Medical History and Examination

During the first few days of your hospitaliza­tion and before your operation, your own doc­tor or a hospital doctor will take your com­plete medical history and perform a complete physical examination. This will be written in the space provided in your chart, for ready reference. If your own doctor is familiar with your medical history and if he has recently ex­amined you, he may forego the procedure in the hospital, but in most cases you will be in­terviewed and examined during the first part of your hospitalization. Answer all questions precisely and completely, and be courteous. Your examination will be as complete as is necessary, so freely submit even if you have just been examined recently. It is advantageous to good medical care to have thorough and re­peated examinations. Remember that your doc­tor has requested the hospital doctors to help in your care.

Medical History

The first thing the interrogator will want to know is your chief complaint, the one symptom which bothers you most. This will be discussed in detail and all related symptoms will be re­viewed in the study of the present illness. The interviewer will want to know the duration, severity, persistency, and all other details of each symptom. After the present illness has been completely elicited, a review of systems is made. You are asked specifically of any symp­toms in all the systems of your body. By in­terrogation the interviewer will search for symp­toms of the head, eyes, ears, nose, mouth, and throat; the cardiorespiratory (heart and breath­ing) system; the gastrointestinal (digestive) system; the genitourinary (genitals and urine excretion) system, and the extremities. All symptoms of any system of the body will be elicited to determine the effects of the present illness on other organs and to determine whether concurrent disease is present. The re­view of systems is a most important part of your interview, for it suggests your general state of health.

A study of your past history is made; this includes a survey of all previous illnesses, hos­pitalizations, operations, accidents, and births. A study of the family history is then made to determine the familial disease propensities you may have. Questioning of your personal and social habits may be necessary.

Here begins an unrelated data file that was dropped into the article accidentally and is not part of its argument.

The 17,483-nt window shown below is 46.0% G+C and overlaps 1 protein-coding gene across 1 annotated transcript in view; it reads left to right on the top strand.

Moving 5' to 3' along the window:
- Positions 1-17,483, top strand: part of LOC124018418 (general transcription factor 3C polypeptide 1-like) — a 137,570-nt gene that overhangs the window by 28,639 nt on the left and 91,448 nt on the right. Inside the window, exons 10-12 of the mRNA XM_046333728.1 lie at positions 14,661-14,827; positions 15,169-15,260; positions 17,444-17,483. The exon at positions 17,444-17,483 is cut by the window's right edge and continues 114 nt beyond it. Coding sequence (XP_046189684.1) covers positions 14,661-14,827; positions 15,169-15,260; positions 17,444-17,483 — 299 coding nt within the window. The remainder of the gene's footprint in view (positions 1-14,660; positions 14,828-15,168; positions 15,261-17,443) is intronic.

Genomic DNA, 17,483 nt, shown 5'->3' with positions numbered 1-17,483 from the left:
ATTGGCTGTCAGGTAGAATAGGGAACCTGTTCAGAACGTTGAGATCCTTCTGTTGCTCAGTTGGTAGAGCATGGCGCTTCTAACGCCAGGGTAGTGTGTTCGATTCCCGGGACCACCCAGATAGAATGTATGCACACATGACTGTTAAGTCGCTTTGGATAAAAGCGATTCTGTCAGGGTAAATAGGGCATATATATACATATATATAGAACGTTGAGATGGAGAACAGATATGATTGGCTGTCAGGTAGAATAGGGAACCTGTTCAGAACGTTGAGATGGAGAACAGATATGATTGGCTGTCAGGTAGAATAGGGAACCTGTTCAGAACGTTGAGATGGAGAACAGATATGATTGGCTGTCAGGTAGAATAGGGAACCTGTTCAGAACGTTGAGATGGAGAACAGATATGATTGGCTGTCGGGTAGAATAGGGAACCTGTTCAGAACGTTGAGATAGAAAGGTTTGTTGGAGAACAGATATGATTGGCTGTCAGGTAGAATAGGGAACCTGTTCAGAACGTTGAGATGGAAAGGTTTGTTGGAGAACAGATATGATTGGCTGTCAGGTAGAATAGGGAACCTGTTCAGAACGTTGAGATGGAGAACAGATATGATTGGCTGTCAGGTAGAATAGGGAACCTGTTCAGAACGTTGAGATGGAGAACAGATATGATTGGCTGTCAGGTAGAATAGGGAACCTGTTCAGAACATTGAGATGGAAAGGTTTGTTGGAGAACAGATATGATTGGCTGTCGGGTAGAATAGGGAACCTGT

Physical Examination

Physical examination is done to include all systems of the body. The examiner will inspect the eyes, ears, nose, mouth, throat, and neck; the chest will be examined to include study of the heart, lungs, and breasts; abdominal examina­tion will search for any abnormality of the ab­dominal contents; the genitalia will be inspected, as will the extremities. The blood pressure is taken. In most cases a rectal examination will be done, and vaginal examination is often indicated. The acuity of each part of the examination depends in part on the symptoms elicited in the review of systems and the symptomatology of the present illness.

The physician uses several instruments in the course of his physical examination to aid his visual and palpatory senses. A lighted scope and tongue blade are used in examining the systems of the head; a stethoscope aids heart, lung, and abdominal examinations; percussion hammers help test the function of nerve reflexes, and various other special devices are employed fre­quently.

The importance of the history and the physi­cal examination cannot be overemphasized. This is the starting point of achieving a diagnosis and determining what special tests are needed before treatment can begin. Even after a diagnosis is established, the physician must make certain that no other diseases are present. If an anes­thetic is anticipated, the surgeon must know the status of the patient’s cardiorespiratory system in order to select the proper anesthetic agents and to preclude complications from the anes­thesia. The medical history and the physical ex­amination are the best diagnostic means the physician has at his disposal. You must freely submit to any examinations the doctor wants to make. Efforts are made to avoid all embarrass­ment to you, and discomfort from the examina­tions is nil. Various parts of the physical exam­ination will be repeated from time to time to evaluate progress in your condition. (Special examination procedures are discussed in chap­ters devoted to the various systems.) In pediatric patients or other cases where the patient can­not give the history, a relative may serve as the informant.

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